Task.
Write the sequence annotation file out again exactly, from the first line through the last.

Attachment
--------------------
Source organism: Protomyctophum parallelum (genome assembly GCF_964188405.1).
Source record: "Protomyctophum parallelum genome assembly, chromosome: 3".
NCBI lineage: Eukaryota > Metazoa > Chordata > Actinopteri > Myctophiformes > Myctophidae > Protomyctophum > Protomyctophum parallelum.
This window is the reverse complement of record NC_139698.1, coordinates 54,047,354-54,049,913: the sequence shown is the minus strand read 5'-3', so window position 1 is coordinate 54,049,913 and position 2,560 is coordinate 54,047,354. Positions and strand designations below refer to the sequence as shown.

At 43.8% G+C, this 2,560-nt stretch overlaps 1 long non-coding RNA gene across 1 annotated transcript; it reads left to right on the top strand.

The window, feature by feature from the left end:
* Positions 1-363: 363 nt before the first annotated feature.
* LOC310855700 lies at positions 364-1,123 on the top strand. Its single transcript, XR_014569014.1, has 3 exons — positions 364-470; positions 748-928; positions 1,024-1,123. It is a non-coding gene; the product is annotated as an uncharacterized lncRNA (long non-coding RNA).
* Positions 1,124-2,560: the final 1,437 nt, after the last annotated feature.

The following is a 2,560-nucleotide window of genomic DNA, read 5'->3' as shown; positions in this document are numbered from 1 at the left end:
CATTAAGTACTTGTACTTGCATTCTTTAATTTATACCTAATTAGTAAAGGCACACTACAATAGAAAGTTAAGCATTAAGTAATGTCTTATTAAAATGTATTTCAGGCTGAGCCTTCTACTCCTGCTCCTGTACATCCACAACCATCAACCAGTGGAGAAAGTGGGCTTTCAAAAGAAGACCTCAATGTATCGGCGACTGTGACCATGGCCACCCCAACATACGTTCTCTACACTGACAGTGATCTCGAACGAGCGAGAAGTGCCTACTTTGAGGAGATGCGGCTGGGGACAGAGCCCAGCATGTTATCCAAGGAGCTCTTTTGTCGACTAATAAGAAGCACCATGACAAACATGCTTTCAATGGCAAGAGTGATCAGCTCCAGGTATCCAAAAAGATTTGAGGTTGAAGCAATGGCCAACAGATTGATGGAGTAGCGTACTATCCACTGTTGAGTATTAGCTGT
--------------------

Source organism: Protomyctophum parallelum (genome assembly GCF_964188405.1).
Source record: "Protomyctophum parallelum genome assembly, chromosome: 3".
NCBI lineage: Eukaryota > Metazoa > Chordata > Actinopteri > Myctophiformes > Myctophidae > Protomyctophum > Protomyctophum parallelum.
This window is the reverse complement of record NC_139698.1, coordinates 54,047,354-54,049,913: the sequence shown is the minus strand read 5'-3', so window position 1 is coordinate 54,049,913 and position 2,560 is coordinate 54,047,354. Positions and strand designations below refer to the sequence as shown.

At 43.8% G+C, this 2,560-nt stretch overlaps 1 long non-coding RNA gene across 1 annotated transcript; it reads left to right on the top strand.

The window, feature by feature from the left end:
* Positions 1-363: 363 nt before the first annotated feature.
* LOC310855700 lies at positions 364-1,123 on the top strand. Its single transcript, XR_014569014.1, has 3 exons — positions 364-470; positions 748-928; positions 1,024-1,123. It is a non-coding gene; the product is annotated as an uncharacterized lncRNA (long non-coding RNA).
* Positions 1,124-2,560: the final 1,437 nt, after the last annotated feature.

The following is a 2,560-nucleotide window of genomic DNA, read 5'->3' as shown; positions in this document are numbered from 1 at the left end:
CATTAAGTACTTGTACTTGCATTCTTTAATTTATACCTAATTAGTAAAGGCACACTACAATAGAAAGTTAAGCATTAAGTAATGTCTTATTAAAATGTATTTCAGGCTGAGCCTTCTACTCCTGCTCCTGTACATCCACAACCATCAACCAGTGGAGAAAGTGGGCTTTCAAAAGAAGACCTCAATGTATCGGCGACTGTGACCATGGCCACCCCAACATACGTTCTCTACACTGACAGTGATCTCGAACGAGCGAGAAGTGCCTACTTTGAGGAGATGCGGCTGGGGACAGAGCCCAGCATGTTATCCAAGGAGCTCTTTTGTCGACTAATAAGAAGCACCATGACAAACATGCTTTCAATGGCAAGAGTGATCAGCTCCAGGTATCCAAAAAGATTTGAGGTTGAAGCAATGGCCAACAGATTGATGGAGTAGCGTACTATCCACTGTTGAGTATTAGCTGT